December 10th 2007 10:16:54 AM
Kosovo’s progress continues apace on the eve of independence declaration:
GNJILANE — Unidentified perpetrators have desecrated a Serb cemetery in the village of Gornji Livoč near Gnjilane Saturday. Tanjug quoted the Serbian state television report that at least seven headstones were damaged. The desecration of Serb cemeteries in the province has been an ongoing phenomenon.
Kosovo Police Service (KPS) carried out the crime scene investigation, but nothing was said about who the perpetrators may be. In another incident directed against the Kosovo Serbs yesterday, a group of Kosovo Albanians stoned the vehicle belonging to Slaviša Stanković, near the village of Dobričane on the Bujanovac-Gnjilane road at about 3 p.m. No one was injured in the incident.
I’ve previously posted about all the desecrated and destroyed Serbian cemeteries dotting Kosovo, as well as about the fact that because Serbs are unable to visit their dead safely, they’re digging them up and moving them to Serbia. The book Hiding Genocide in Kosovo also gives several examples of the fact that even dead Serbs provoke the Albanians. Here is one:
Radmila Savic is the last Serb living in Peyton Place in central Pristina. Up until 1999 it was a predominantly Serbian suburb of the city. She is a 90 year old woman who is trying to live out her last years in peace on this earth with the hope that she can be buried with her husband in the Orthodox Christian cemetery graveyard in the city. She is sure of neither.
One day last year when I dropped in to visit her I discovered her in an anxious state. Albanian children were outside throwing stones at the house and shouting in at her. She locked her gate and her door but the shouting of the young children continued, “Gotovo Gotovo - It is all over”.
Radmila has had no problem with her old Albanian neighbours and never had. However the children throwing the stones are the children of newcomers to the locality and they constantly hurl insults if not stones at the house as well as spraying the wall with graffiti from time to time.
I first met Radmila in the village of Velika Hoca in Orahovec municipality in the year 2003 at the Serbian harvest festival. She was travelling with a KFOR escort and that first time she asked me for help as she wished to be buried with her husband Mladen Savic, who died in 1995. Her normal sounding request was not so normal at all given the circumstances in Pristina. She wished to be buried alongside her late husband in the Orthodox Christian graveyard, which has been the target of persistent attacks and vandalism since June 1999. Apparently, she was confused by the responses she received from UNMIK, expecting to be refused permission to be buried there. Apparently to be buried there is seen as a provocation to ethnic Albanians, but it seems that no one sees the continual vandalism of Christian graves or churches by Albanians as provocation. Incidentally, the old Jewish graveyard adjacent to the Orthodox graveyard has also been vandalised.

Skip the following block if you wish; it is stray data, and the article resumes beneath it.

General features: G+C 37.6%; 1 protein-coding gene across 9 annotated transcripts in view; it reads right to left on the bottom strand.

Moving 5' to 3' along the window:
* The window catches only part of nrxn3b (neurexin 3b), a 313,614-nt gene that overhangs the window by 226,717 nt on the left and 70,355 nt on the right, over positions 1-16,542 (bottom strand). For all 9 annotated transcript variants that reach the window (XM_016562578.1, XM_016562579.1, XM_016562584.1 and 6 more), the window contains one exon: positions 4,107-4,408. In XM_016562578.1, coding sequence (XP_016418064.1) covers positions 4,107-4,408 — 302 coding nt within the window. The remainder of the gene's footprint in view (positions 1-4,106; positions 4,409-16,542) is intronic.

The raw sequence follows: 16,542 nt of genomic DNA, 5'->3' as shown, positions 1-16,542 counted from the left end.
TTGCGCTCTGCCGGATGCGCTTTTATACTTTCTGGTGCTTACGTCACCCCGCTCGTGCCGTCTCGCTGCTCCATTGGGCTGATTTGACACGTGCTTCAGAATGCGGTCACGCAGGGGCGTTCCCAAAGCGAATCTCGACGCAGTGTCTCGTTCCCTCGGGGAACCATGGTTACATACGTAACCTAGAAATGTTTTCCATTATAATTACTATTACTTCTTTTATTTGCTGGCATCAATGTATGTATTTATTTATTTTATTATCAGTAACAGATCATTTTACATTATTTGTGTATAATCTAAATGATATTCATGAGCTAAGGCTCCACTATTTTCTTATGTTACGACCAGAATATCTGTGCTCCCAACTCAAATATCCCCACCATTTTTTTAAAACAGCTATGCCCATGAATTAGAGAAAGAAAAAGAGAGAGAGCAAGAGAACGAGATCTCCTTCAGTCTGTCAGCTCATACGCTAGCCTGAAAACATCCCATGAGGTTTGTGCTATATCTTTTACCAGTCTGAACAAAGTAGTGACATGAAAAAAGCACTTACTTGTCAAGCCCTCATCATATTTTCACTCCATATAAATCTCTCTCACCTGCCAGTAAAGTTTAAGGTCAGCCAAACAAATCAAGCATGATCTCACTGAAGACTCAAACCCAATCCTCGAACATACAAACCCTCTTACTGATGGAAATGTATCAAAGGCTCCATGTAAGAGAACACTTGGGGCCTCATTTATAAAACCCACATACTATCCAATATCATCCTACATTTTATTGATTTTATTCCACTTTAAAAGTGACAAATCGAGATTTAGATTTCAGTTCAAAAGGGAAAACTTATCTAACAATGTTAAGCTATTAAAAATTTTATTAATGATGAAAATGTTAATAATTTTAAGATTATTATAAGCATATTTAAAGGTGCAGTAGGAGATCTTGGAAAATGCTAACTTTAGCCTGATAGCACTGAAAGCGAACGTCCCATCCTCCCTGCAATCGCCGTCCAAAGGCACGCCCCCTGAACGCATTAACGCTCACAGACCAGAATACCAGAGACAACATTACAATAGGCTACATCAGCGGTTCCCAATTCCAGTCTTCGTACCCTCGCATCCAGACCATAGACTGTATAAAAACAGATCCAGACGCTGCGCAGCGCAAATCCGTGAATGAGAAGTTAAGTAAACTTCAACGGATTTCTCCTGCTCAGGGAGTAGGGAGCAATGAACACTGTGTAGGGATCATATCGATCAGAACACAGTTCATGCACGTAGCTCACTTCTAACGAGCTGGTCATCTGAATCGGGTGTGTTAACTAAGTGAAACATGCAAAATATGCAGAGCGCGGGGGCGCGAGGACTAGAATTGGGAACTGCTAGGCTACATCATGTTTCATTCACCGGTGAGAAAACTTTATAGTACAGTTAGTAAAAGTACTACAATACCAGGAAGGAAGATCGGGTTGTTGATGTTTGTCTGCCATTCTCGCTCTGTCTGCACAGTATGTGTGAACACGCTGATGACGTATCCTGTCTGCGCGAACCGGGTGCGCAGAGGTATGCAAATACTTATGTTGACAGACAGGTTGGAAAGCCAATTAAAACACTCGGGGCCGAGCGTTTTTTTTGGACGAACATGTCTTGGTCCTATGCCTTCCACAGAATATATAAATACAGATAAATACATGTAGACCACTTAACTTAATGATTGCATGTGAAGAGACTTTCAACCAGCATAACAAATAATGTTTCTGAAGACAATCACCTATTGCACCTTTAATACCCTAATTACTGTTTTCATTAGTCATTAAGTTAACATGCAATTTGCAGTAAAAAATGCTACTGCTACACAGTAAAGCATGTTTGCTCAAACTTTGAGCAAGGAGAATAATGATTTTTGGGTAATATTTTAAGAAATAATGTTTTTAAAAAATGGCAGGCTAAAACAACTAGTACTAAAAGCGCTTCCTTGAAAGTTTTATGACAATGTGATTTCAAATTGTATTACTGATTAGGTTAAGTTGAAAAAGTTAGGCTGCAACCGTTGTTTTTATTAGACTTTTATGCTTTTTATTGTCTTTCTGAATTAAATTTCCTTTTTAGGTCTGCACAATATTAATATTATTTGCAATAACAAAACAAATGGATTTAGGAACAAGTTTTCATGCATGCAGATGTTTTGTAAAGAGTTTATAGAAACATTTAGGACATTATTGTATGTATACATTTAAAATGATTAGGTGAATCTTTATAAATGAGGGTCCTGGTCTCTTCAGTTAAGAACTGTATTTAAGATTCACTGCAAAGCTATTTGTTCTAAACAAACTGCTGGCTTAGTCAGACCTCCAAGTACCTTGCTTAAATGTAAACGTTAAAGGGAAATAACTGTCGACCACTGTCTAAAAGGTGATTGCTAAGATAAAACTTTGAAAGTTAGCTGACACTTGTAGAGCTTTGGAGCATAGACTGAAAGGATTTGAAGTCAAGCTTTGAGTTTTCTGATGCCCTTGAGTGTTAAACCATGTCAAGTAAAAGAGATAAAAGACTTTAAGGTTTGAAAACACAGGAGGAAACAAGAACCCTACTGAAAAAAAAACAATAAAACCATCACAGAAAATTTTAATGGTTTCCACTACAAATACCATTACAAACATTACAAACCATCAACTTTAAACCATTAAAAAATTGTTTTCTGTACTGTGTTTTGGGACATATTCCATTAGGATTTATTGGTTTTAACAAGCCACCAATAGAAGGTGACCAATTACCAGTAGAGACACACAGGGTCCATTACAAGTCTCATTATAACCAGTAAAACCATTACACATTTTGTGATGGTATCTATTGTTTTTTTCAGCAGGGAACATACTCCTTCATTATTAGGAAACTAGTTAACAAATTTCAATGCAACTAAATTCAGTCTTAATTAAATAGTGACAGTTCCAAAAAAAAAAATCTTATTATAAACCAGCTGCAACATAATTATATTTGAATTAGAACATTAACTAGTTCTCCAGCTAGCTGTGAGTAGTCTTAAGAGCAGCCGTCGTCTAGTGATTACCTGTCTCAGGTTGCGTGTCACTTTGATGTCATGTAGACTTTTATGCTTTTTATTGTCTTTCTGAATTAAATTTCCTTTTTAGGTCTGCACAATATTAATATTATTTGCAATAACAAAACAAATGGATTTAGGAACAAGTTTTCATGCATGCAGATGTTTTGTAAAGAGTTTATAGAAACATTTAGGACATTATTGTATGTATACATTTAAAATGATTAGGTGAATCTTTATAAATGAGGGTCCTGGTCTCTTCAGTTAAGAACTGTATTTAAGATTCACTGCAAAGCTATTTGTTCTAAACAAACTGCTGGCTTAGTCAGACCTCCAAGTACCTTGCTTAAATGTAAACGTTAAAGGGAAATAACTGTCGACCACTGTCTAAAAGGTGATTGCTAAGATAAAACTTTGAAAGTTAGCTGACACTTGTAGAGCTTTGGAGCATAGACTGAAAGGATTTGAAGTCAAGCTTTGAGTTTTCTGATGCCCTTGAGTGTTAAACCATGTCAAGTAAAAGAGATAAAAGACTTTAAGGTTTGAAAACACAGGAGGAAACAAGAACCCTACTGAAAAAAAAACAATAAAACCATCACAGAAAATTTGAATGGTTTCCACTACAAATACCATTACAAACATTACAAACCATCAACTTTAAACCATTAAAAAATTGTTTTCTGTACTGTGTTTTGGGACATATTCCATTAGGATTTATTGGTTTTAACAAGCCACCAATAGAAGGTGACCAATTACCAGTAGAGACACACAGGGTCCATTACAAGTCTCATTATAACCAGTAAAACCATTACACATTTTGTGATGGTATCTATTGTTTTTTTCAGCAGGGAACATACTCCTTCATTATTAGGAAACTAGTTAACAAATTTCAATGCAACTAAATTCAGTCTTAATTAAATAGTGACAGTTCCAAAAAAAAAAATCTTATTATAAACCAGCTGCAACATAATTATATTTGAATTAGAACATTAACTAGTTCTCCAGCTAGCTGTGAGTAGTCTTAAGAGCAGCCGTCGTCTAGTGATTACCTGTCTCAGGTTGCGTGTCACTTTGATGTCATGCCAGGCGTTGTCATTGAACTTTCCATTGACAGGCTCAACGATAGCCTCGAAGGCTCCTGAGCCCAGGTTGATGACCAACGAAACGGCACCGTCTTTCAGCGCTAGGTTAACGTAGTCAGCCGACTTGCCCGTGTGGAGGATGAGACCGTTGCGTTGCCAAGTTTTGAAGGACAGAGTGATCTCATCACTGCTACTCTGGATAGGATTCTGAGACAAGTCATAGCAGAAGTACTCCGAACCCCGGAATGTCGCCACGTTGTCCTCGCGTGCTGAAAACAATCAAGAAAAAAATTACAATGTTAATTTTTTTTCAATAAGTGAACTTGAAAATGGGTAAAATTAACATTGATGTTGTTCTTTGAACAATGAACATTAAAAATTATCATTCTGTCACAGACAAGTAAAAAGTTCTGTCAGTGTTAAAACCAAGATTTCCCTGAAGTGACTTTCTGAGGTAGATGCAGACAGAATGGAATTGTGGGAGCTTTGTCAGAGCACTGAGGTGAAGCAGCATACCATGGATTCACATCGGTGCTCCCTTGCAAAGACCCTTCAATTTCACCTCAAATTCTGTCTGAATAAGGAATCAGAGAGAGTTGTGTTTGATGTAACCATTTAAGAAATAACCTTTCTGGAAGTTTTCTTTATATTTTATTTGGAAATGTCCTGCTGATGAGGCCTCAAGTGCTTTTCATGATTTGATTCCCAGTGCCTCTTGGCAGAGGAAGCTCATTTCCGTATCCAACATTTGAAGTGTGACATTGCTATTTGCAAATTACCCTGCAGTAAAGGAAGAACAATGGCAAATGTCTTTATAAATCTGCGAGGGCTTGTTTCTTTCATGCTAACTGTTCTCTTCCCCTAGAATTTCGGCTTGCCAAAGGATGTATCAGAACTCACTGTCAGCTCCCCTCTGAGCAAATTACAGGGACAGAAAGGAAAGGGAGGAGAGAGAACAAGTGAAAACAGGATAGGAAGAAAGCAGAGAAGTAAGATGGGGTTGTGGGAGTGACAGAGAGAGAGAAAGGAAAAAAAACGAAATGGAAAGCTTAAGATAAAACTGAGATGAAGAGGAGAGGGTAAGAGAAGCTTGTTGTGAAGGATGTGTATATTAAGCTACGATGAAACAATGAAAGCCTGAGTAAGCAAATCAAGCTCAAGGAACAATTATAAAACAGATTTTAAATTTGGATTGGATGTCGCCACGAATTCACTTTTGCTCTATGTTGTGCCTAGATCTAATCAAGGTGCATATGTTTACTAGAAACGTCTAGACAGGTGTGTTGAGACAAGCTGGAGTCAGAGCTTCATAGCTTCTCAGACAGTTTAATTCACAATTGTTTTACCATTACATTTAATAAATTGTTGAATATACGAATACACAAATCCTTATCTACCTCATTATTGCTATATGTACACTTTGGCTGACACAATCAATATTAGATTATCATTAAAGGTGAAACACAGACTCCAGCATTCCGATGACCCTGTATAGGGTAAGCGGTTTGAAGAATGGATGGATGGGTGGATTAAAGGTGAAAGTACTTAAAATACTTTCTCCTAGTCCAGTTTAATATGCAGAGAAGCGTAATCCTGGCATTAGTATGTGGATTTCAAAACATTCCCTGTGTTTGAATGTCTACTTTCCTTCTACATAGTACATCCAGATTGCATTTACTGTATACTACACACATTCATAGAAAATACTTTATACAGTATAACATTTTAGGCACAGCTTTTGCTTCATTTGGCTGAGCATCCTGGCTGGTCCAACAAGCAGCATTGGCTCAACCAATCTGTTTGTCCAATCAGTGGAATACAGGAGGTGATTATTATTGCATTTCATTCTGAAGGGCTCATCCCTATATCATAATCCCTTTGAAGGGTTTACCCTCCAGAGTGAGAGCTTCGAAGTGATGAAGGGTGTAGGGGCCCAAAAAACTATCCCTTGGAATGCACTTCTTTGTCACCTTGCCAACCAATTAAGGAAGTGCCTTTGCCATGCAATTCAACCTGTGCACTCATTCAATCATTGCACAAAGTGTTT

Just a note on the mention at the top of this post of the town Gnjilane, which by now should be a familiar name to anyone reading this blog. It’s come up here, here and here. And I neglected to mention last month’s Gnjilane incident:
GNJILANE, Nov 1 (Tanjug) - Humanitarian organization Decija Radost (Children’s Joy) director Zoran Maksimovic said on Thursday that his house, near Gnjilane in Kosovo-Metohija, came under fire late on Wednesday, but that no one was injured in the incident.
Maksimovic told Tanjug that five shots were fired at his house in the ethnically mixed village of Gornji Livoc near Gnjilane and that the windows were smashed and there were bullet holes in the walls of his home…Kosovo Police Service spokesman for the region of Gnjilane Ismet Hasani told Tanjug that a Kosovo Serb from the village of Gornji Livoc in the municipality of Gnjilane reported to the police early on Thursday a shooting incident at his house…[Hasani said], “six more bullet shells, believed to have been fired from automatic guns, were found around 50 meters away from the house.”
This isn’t the first attack on Maksimovic, as this blog entry from September reminds us:
Early on Thursday, unidentified perpetrators fired shots at the house of Zoran Maksimovic…This is not the first attack on him or on his family, Maksimovic said. Unidentified persons fired shots at him earlier as well, he said, when he was in an automobile, and, in a separate incident, unknown perpetrators killed his dog.
Why are the Albanian residents who now dominate Gnjilane so fixated on Maksimovic? Doesn’t Gnjilane have any other Serbs left to kill?